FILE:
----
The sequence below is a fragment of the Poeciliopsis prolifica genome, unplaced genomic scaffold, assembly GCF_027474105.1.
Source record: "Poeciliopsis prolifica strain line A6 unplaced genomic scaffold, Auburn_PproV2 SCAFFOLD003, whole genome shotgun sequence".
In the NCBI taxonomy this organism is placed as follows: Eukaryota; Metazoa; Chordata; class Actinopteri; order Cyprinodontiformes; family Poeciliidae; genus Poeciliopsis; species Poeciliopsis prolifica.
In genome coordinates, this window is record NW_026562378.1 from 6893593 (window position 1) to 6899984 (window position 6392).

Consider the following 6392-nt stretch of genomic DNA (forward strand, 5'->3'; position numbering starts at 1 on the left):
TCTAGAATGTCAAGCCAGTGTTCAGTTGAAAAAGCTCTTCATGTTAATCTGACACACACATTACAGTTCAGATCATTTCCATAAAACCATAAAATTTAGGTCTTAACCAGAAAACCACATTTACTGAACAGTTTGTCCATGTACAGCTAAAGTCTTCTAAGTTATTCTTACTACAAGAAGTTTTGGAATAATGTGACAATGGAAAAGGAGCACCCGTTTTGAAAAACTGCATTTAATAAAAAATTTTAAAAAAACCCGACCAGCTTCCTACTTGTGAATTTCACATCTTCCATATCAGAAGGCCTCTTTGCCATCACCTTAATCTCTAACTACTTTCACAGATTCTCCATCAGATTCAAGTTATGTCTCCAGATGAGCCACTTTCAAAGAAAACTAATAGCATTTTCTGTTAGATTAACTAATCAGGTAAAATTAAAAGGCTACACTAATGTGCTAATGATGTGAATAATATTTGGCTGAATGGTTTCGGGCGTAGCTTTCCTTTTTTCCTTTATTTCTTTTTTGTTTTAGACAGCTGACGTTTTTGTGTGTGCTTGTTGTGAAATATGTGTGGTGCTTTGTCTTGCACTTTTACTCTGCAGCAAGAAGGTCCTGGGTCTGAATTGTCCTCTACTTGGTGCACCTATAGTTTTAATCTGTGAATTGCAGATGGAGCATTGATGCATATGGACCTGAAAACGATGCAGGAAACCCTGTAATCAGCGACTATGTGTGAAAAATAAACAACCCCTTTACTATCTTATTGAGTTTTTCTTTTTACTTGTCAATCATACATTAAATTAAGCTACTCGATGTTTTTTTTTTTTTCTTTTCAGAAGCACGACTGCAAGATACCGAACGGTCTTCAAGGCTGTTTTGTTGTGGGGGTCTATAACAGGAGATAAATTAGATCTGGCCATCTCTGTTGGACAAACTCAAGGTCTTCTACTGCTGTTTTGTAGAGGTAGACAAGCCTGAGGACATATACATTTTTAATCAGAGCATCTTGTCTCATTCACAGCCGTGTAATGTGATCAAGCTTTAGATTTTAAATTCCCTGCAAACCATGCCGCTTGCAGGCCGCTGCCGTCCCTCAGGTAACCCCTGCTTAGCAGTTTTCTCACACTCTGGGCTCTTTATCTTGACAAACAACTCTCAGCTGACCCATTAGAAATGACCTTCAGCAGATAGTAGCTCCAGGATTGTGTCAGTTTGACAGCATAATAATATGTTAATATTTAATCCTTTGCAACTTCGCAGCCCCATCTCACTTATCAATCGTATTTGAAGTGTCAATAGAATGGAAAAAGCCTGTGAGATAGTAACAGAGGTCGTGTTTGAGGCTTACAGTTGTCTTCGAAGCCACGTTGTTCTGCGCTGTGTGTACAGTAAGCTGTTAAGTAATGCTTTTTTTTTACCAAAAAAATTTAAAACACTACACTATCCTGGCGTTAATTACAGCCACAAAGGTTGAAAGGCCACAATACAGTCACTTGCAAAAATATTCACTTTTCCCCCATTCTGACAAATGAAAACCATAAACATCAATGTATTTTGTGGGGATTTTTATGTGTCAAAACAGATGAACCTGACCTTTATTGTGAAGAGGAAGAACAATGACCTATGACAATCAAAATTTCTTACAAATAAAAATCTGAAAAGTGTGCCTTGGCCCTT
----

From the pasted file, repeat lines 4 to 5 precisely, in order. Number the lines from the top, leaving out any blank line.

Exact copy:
In genome coordinates, this window is record NW_026562378.1 from 6893593 (window position 1) to 6899984 (window position 6392).

Consider the following 6392-nt stretch of genomic DNA (forward strand, 5'->3'; position numbering starts at 1 on the left):